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Japan’s Economy Shrinks the Most Since 2011 Quake on Tax

Japan's Prime Minister Shinzo Abe
Shinzo Abe, Japan's Prime Minister. Photographer: Tomohiro Ohsumi/Bloomberg

Aug. 13 (Bloomberg) -- Japan’s economy contracted the most since the record earthquake three years ago as consumption and investment plunged after an April sales-tax increase aimed at curbing the world’s biggest debt burden.

Gross domestic product shrank an annualized 6.8 percent in the three months through June, the Cabinet Office said. That was less than the median estimate of 37 economists surveyed by Bloomberg News for a 7 percent drop. Unadjusted for price changes, GDP declined 0.4 percent.

While Prime Minister Shinzo Abe is counting on a quick rebound, the economy was struggling in June, with output falling the most since March 2011 as companies tried to pare elevated inventories. The government is ready to take flexible action if needed, Economy Minister Akira Amari said today, as Abe weighs whether Japan can bear another bump in the levy in 2015.

“The probability is high that the July-September quarter will see a rebound,” said Takeshi Minami, chief economist at Norinchukin Research Institute Co. in Tokyo. “But the fall in real incomes and weakness in production could weigh on the recovery.”

The contraction followed a surge in growth in the three months through March when consumers and companies rushed to make purchases before the tax rose. Abe is striving to sustain a recovery after initial success in fighting off two decades of economic stagnation.

Consumption Plummets

The yen was little changed at 102.29 per dollar at 11:40 a.m. in Tokyo. The Topix index of shares rose 0.2 percent to 1,260.15 at the midday break.

Household consumption plummeted at an annualized pace of 19.2 percent from the previous quarter, while private investment sank 9.7 percent, highlighting the damage to demand by the 3 percentage point increase in the levy.

The higher sales tax hit consumers who’ve seen little growth in incomes and rising costs of living as the Bank of Japan stokes inflation with unprecedented easing. Consumer prices rose 3.6 percent in June from a year earlier -- nine times the increase in total cash earnings -- with food prices climbing 5.1 percent.

“The only apparent bright spot in today’s data was that net trade added to growth for the first time since the launch of Abenomics,” Marcel Thieliant, Singapore-based economist at Capital Economics wrote in a note. “Unfortunately, this was mostly due to a collapse in import volumes as a result of weaker domestic demand, while exports showed a renewed decline.”

Trade Impact

Imports tumbled an annualized 20.5 percent while exports fell 1.8 percent. That’s sapping the manufacturing sector and shows the yen’s 16 percent drop against the dollar over Abe’s term has yet to drive outbound shipments.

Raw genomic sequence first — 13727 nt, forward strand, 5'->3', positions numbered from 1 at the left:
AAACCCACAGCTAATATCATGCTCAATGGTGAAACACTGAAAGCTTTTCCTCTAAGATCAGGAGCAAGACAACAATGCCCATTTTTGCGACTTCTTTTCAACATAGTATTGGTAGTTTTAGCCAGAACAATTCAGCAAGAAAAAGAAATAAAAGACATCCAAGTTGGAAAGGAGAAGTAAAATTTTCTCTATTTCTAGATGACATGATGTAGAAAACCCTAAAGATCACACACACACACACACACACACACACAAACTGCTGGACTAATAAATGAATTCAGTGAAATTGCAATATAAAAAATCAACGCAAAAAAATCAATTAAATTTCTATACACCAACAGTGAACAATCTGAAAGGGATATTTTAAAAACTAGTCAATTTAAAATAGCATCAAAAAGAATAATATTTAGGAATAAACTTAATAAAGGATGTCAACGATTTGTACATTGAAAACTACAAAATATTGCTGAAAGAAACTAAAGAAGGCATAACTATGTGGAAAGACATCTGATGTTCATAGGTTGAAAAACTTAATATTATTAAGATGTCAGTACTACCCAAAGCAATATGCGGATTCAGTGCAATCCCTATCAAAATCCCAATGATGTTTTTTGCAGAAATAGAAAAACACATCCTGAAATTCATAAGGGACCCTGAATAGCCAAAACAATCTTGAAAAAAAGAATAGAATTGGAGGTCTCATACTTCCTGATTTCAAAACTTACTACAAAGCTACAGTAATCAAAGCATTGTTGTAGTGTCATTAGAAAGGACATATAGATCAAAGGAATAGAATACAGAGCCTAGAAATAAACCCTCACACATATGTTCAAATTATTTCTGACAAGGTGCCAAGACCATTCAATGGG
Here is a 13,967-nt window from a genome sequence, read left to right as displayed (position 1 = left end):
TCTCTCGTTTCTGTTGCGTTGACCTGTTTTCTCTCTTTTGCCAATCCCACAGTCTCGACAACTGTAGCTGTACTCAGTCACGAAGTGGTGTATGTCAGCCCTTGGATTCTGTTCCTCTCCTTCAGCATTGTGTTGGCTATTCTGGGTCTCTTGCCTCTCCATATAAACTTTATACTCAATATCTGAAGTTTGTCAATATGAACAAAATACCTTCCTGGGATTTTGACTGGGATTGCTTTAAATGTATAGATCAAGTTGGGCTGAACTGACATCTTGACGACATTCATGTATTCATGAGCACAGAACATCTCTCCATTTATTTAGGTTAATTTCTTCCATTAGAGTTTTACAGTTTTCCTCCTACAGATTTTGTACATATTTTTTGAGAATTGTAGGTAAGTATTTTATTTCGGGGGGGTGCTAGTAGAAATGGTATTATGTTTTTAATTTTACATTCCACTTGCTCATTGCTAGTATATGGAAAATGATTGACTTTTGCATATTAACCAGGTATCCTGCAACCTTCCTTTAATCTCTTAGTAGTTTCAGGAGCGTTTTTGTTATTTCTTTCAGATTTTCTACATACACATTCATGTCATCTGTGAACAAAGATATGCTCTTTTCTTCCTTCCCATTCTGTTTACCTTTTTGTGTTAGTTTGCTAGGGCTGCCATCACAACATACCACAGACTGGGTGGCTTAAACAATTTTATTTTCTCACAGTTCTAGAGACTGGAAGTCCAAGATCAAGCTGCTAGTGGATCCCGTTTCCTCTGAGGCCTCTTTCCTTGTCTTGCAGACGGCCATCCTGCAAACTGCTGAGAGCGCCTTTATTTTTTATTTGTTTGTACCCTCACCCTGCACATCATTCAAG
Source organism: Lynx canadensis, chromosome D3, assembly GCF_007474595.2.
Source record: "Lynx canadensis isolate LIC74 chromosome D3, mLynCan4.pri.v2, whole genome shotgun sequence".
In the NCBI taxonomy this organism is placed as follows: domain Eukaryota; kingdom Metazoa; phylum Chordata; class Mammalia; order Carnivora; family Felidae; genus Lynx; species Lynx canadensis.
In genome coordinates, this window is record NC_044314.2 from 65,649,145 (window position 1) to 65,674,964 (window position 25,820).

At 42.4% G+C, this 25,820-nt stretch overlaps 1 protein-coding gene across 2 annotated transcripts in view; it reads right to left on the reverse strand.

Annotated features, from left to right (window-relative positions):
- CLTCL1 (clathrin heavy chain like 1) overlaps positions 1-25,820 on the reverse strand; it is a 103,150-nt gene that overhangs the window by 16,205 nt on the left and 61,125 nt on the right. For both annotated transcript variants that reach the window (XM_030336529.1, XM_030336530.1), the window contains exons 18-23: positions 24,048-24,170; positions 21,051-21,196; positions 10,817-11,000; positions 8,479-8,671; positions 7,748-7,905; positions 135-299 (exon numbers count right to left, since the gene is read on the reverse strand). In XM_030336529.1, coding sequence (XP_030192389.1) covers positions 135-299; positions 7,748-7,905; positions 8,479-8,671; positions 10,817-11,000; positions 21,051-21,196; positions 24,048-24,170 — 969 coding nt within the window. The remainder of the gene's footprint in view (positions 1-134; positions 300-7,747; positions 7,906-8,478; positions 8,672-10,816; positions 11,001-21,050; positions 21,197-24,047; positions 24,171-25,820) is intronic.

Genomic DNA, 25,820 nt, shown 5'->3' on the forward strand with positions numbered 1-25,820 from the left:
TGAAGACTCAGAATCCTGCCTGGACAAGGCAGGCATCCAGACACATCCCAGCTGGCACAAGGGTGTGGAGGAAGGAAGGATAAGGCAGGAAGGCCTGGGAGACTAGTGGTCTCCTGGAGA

The windfall in corporate profits that the weaker yen delivered to many Japanese manufacturers last year also shows signs of fading.

Toyota Motor Corp. last week kept its forecast for net income to fall from last year’s record 1.82 trillion yen, as Japan’s largest carmakers braced for slumping domestic sales following the tax increase. Panasonic Corp. reported last month first-quarter profit that missed analyst estimates as fixed costs rose and demand for consumer electronics in Japan weakened.

Abe Support

The economy is forecast to grow an annualized 2.9 percent in the third quarter, according to a separate Bloomberg survey conducted Aug. 1 to Aug. 6.

“Unless the economy posts zero growth or contracts in the third quarter, Abe may decide to raise the sales tax further,” Yuichi Kodama, chief economist at Meiji Yasuda Life Insurance Co. in Tokyo, said before the report.

The government aims to raise the sales tax to 10 percent in October 2015 from 8 percent now. Abe will decide whether to proceed with the plan by year-end, based on the economy’s strength.

The Abe Cabinet’s support level was 51 percent in a survey this month by national broadcaster NHK, down from 64 percent in January 2013, a month after he came into office with a promise to implement “bold” monetary easing to end 15 years of deflation.

The GDP deflator, a broad measure of prices across the economy, rose 2 percent from a year earlier, the first increase in 19 quarters, according to the Cabinet Office. The gain reflected the impact of the higher sales levy as well as a rise in material prices and personnel costs, Barclays Plc economists Kyohei Morita and Yuichiro Nagai wrote in a note.

“Price increases are spreading,” said Koya Miyamae, senior economist at SMBC Nikko Securities Inc. in Tokyo. “It’s highly likely the government will declare Japan is out of deflation this year before making a decision on the next sales-tax hike.”

To contact the reporter on this story: Keiko Ujikane in Tokyo at kujikane@bloomberg.net

To contact the editors responsible for this story: Brett Miller at bmiller30@bloomberg.net Arran Scott, James Mayger

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